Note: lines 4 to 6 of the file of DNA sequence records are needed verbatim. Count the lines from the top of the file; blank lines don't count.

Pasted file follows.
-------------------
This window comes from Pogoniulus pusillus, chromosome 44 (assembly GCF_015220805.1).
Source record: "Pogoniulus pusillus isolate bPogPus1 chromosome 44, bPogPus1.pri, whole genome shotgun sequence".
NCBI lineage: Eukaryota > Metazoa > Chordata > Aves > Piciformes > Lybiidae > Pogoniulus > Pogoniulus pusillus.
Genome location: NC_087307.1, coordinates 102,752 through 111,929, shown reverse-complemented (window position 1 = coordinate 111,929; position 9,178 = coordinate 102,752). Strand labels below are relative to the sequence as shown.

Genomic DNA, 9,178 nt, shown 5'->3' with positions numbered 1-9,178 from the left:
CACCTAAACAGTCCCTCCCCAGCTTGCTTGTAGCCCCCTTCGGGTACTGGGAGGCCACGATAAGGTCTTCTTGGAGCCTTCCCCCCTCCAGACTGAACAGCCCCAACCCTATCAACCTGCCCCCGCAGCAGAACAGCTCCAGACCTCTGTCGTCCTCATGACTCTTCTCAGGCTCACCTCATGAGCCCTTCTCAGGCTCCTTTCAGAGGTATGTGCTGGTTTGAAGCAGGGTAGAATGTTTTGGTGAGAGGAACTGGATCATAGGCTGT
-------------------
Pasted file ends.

Genome location: NC_087307.1, coordinates 102,752 through 111,929, shown reverse-complemented (window position 1 = coordinate 111,929; position 9,178 = coordinate 102,752). Strand labels below are relative to the sequence as shown.

Genomic DNA, 9,178 nt, shown 5'->3' with positions numbered 1-9,178 from the left:
CACCTAAACAGTCCCTCCCCAGCTTGCTTGTAGCCCCCTTCGGGTACTGGGAGGCCACGATAAGGTCTTCTTGGAGCCTTCCCCCCTCCAGACTGAACAGCCCCAACCCTATCAACCTGCCCCCGCAGCAGAACAGCTCCAGACCTCTGTCGTCCTCATGACTCTTCTCAGGCTCACCTCATGAGCCCTTCTCAGGCTCCTTTCAGAGGTATGTGCTGGTTTGAAGCAGGGTAGAATGTTTTGGTGAGAGGAACTGGATCATAGGCTGT